Acupuncture for Chronic Pain Management Providence RI
West Warwick, RI
East Greenwich, RI
West Warwick, RI
401 685 1777
The news is a relief for migraine sufferers: Acupuncture helped reduce frequency and intensity of pain in patients who received acupuncture over an eight-week period, according to German researchers at the University of Munich. Half of the acupuncture group reported at least a 50-percent reduction in headache frequency.
However, the study’s additional findings are making oriental medicine practitioners a bit defensive. Surprisingly, the migraine patients who had needles placed on nonacupuncture points got about the same positive results as those treated by properly placed needles. Is “sham” acupuncture just as effective as the real thing?
Of course not, states Gene Bruno, OMD, LAc, president emeritus of the American Association of Oriental Medicine. “I don’t see any OMDs or acupuncturists listed as study authors,” he says, explaining that clinical trials often are administered by medical doctors who rely on formulaic needle points rather than individually diagnosed acu-points.
“In Chinese medicine it’s critical to know the causal relationship to the headaches,” says Bruno, who practices acupuncture in Salem, Ore. “In my clinic, I might treat one woman whose migraines are from hormone-level changes; another person’s headaches might be related to a stomach functional disease. The points I choose for each patient would be completely different. Choosing an incorrect point can have the same effect as a placebo point,” he says.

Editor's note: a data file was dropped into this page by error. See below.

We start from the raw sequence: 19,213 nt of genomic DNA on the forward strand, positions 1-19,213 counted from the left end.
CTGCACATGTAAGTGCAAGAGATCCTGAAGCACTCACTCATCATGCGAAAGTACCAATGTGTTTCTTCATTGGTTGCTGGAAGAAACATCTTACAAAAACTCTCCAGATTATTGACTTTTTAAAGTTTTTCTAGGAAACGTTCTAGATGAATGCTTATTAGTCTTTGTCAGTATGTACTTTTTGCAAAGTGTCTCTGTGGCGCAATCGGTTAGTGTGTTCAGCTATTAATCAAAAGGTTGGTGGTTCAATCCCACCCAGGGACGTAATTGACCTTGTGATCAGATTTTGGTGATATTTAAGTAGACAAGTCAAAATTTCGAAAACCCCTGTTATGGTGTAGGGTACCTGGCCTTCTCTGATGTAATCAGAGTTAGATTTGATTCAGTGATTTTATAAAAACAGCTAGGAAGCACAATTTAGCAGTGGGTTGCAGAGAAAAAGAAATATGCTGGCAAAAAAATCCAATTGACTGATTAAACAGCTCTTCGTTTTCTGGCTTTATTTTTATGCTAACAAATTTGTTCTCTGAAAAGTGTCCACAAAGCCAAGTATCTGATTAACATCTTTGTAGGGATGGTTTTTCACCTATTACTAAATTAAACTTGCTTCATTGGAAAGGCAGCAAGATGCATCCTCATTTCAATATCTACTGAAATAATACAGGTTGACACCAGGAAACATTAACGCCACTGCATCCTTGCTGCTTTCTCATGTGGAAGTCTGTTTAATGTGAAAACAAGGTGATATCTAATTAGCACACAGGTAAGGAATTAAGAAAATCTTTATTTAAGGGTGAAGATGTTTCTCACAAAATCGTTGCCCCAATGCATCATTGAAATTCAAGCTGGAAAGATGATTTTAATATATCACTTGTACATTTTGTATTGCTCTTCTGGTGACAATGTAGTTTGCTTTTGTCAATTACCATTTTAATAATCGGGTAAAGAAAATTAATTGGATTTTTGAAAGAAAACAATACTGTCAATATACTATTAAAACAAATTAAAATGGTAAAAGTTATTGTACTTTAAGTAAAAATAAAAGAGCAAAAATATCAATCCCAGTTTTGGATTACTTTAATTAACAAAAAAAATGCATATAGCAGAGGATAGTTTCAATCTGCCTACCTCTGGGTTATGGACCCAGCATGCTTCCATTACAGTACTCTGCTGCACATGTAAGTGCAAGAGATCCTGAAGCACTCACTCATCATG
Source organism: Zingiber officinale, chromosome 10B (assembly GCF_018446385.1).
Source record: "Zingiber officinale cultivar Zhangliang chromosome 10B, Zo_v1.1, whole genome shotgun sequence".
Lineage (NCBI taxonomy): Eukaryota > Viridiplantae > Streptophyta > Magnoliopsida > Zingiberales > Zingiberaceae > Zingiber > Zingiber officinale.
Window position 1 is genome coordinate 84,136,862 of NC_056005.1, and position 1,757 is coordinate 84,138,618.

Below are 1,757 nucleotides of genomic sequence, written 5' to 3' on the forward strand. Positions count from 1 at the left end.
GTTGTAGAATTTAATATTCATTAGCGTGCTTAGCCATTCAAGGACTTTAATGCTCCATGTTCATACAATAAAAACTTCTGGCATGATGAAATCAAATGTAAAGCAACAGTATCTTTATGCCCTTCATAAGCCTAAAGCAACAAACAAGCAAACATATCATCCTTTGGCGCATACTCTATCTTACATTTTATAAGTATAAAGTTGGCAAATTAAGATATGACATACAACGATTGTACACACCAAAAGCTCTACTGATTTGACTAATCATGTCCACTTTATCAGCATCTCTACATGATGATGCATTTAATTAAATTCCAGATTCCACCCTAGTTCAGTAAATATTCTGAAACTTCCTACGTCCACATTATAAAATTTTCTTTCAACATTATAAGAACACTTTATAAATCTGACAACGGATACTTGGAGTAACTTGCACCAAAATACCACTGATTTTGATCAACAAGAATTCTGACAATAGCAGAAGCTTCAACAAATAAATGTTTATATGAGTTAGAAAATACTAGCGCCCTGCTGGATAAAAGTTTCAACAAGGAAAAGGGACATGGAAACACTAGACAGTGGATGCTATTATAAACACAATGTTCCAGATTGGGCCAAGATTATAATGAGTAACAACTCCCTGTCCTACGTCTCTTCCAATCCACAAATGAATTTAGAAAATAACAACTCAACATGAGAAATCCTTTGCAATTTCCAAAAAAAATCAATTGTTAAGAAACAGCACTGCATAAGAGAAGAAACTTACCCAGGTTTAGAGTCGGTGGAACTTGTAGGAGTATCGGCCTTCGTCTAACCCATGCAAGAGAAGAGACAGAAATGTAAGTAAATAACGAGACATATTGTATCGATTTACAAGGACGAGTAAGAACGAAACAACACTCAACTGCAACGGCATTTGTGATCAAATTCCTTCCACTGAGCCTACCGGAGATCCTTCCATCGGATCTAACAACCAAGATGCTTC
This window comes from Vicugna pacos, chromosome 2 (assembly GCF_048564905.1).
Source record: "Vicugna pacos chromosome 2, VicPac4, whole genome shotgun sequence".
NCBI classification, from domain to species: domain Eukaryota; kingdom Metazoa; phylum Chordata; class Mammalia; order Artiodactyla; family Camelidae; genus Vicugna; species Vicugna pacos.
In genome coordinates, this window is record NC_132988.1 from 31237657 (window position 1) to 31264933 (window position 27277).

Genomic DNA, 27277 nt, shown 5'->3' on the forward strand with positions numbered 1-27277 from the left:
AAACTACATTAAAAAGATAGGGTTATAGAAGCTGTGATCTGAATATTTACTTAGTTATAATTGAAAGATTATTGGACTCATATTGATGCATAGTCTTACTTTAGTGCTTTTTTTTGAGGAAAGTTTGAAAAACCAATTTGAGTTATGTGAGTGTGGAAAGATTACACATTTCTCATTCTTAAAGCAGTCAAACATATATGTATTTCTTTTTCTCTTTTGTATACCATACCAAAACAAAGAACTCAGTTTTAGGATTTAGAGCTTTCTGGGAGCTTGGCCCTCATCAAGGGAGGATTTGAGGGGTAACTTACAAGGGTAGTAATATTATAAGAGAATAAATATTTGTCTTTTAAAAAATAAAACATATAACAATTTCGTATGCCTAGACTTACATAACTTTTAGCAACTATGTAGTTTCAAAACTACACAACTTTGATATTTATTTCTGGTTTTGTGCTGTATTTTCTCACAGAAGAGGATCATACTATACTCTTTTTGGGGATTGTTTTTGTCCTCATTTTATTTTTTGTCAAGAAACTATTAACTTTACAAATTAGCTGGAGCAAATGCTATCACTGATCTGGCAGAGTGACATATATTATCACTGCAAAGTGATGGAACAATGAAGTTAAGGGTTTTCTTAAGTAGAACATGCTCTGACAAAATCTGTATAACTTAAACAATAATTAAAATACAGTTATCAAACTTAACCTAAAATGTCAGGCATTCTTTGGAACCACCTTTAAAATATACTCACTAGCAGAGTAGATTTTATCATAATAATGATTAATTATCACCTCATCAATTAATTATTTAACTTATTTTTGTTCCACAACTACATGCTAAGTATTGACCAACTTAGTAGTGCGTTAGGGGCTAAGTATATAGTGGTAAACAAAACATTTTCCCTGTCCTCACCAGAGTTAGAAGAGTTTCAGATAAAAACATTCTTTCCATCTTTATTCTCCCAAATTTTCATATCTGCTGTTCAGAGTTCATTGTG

“If the study administrators didn’t use the correct diagnostic procedures, that explains why they got the same results as with sham acupuncture—because they didn’t treat the right points,” Bruno continues.
But if the points were wrong, why did any acupuncture work? The placebo effect could be part of the answer, although Bruno has another explanation: “Other studies have shown that neural stimulation of peripheral acupunture points can release small quantities of endorphins, although accurate acupuncture points release larger quantities,” he says. “If ‘exact’ points are not located and stimulated, then there would be no significant difference in the quantity of endorphins released.”
There are other studies confirming acupuncture’s credibility, Bruno says, and they’re conducted by qualified practitioners using complete diagnostic protocol to determine needle placement for each patient. And besides, the bottom line remainsthe same: Acupuncture is effective treatment for migraine pain.
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A new study says acupuncture, which uses needles to release the body's natural painkillers, is more effective than aspirin for treating chronic headache pain.